Swiss photographer Karlheinz Weinberger worked in virtual mild-mannered obscurity in the warehouse department of a factory in Zurich for most of his life, only getting the opportunity to indulge in his favourite past time, taking pictures, during his off hours. Over the last decade those gritty images of stylishly disaffected, denim clad young people, Elvis Presley-obsessed street gangs and Switzerland’s version of the Hell’s Angels, shot by Weinberger mainly in the 50s, 60s and 70s, have finally become much more known. After several shows in Europe and New York, Weinberger’s work is now coveted by art collectors and his, as well as his subjects’, aesthetic have become a great inspiration, influencing everything from Versace campaigns to the jeans and oversized belt buckles worn by many today. Picking up on the Weinberger zeitgeist, this month Rizzoli is publishing Rebel Youth, a second book of Weinberger photographs featuring 142 never-before-published photographs (the first, published in 2000 has become a hard-to-find collectors item) and two shows of Weinberger’s work will go on view soon in New York. Beginning 11 February, Anna Kustera Gallery will show, for the first time, colour images printed since Weinberger’s death in 2006. Intimate Stranger, an exhibition of Weinberger’s vintage prints, curated by Gianni Jetzer, opens tomorrow at the Swiss Institute. AnOther recently spoke with Jetzer about Weinberger.
What is the story behind Karlheinz Weinberger and his photographs?
Weinberger was totally fascinated with photography. From the day he received his first camera at a very young age, which was given to him by a lover, he felt the urge to take pictures. Although he had a day job as warehouseman and never really made money with his shots, he maintained this passion until the end of his life. Under the pseudonym Jim he began, in the mid 50s, to publish portraits in a gay magazine. Most of them were taken whilst travelling in Southern Italy. In 1958, he met a young rocker named Jimmy Oechslin in the streets of Zurich and asked him, excitedly, if he could take his portrait. Through him he was introduced to the burgeoning gang culture in Switzerland. Teenagers under the influence of American culture celebrated their own lifestyle by wearing customised jeans and by riding motorcycles. Eventually, in the 80s and 90s, Weinberger went on to photograph the Hell’s Angels in Switzerland.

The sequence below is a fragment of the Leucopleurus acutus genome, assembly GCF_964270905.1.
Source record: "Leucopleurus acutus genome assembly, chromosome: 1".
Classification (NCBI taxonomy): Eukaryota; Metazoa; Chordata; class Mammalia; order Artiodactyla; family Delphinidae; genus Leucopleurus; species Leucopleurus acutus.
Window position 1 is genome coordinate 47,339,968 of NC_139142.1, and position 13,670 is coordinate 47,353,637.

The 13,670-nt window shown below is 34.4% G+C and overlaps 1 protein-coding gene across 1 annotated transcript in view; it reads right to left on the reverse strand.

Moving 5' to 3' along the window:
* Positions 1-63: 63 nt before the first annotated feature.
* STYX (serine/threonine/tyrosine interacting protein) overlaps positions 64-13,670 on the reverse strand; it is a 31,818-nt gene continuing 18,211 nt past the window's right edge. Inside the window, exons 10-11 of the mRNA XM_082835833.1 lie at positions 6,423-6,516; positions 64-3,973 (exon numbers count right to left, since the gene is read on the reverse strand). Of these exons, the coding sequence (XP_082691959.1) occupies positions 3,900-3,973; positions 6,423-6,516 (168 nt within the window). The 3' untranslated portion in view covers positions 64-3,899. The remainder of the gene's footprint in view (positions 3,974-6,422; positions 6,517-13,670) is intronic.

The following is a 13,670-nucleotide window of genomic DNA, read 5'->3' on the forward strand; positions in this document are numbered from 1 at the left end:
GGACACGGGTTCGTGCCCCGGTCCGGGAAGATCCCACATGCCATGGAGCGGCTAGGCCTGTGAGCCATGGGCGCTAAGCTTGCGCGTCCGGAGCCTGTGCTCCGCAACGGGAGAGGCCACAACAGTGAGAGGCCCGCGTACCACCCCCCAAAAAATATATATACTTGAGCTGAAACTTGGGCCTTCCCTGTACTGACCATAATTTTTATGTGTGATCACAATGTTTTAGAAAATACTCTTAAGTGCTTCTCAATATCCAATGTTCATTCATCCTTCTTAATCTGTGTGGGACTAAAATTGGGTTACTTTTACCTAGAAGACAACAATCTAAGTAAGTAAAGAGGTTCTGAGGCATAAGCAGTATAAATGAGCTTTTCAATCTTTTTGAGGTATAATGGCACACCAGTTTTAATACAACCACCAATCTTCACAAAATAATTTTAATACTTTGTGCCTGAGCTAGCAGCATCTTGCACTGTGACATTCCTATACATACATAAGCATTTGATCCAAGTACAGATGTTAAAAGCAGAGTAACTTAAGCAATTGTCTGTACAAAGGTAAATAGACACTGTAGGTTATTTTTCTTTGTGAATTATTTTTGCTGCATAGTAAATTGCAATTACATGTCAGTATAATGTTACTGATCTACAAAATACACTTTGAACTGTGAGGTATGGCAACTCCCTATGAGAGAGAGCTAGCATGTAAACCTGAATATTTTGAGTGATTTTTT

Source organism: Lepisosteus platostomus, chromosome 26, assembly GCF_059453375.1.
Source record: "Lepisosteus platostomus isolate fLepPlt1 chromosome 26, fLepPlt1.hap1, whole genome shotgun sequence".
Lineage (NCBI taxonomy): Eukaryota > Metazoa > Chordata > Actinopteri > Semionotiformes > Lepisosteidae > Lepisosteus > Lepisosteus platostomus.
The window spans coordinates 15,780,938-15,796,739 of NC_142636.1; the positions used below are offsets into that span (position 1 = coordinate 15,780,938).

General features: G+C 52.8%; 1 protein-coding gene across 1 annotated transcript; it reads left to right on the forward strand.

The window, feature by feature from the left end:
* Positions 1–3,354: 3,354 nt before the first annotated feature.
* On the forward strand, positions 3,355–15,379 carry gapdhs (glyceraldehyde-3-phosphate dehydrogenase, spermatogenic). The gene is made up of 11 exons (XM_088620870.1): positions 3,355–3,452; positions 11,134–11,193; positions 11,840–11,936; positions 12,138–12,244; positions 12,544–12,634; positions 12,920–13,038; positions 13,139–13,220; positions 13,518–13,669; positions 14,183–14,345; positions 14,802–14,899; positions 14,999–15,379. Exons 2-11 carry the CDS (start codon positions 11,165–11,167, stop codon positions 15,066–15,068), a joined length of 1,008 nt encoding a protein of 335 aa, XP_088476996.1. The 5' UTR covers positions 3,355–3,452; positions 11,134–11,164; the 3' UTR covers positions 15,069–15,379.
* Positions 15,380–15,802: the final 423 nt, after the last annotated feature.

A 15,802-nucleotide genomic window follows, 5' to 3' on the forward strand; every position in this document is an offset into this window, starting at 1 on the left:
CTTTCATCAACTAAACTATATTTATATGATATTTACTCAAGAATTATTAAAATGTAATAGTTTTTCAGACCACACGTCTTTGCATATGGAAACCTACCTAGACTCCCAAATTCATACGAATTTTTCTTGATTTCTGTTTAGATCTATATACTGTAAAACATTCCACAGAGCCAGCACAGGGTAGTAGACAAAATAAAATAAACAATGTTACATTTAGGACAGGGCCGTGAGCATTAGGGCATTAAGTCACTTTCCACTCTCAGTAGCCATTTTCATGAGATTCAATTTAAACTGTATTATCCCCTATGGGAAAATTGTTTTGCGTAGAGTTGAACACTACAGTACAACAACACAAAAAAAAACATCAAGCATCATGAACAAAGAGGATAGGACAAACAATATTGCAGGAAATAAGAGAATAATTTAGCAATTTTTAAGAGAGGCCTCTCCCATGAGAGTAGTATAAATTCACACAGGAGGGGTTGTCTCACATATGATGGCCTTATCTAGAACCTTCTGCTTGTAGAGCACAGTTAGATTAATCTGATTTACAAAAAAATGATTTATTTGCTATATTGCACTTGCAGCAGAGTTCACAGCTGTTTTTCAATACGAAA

How would you describe Weinberger’s aesthetic?
Rough, personal, artistic. He was at times very commanding during photo shoots and had an almost ethnographic interest in gangs and biker culture. At times, a buckle belt was more important than a face. Through his passion for photography he was part of gangs without adopting their lifestyle.
Who are the people in these images?
In Germany and Switzerland the German term 'Halbstarker' was created in the 50s. It literally means half strong. The 'half strongs' were gangs of young people who were looking for an identity of their own. They rejected society’s expectation and were pioneers in the establishment of youth culture through music, cloths and assimilation of American culture.
You’ve curated the first institutional exhibition of Weinberger’s work. What makes these images so resonant today?
The first institutional exhibition was in 2000 at the Design Museum in Zurich. Intimate Stranger is the first show that consists exclusively of vintage prints. Weinberger developed most of them in his home lab and was almost amateurish while enlarging, leaving dust particles on negatives. Some of them are even scratched, which didn’t seem to bother him at all. This seems very un-Swiss. You can sense his obsession with the subject and his impatience to discover an image. I guess that he must have had an almost feverish relationship with these prints.
The show is called Intimate Stranger. Could you explain why you chose this title?
The title reflects the position of Weinberger as an outsider within the gangs of Halbstarke. He got really close without being part of them. Photography was his access to a world that would have been otherwise inaccessible for him. He was therefore an intimate stranger.
Text by Ricky Lee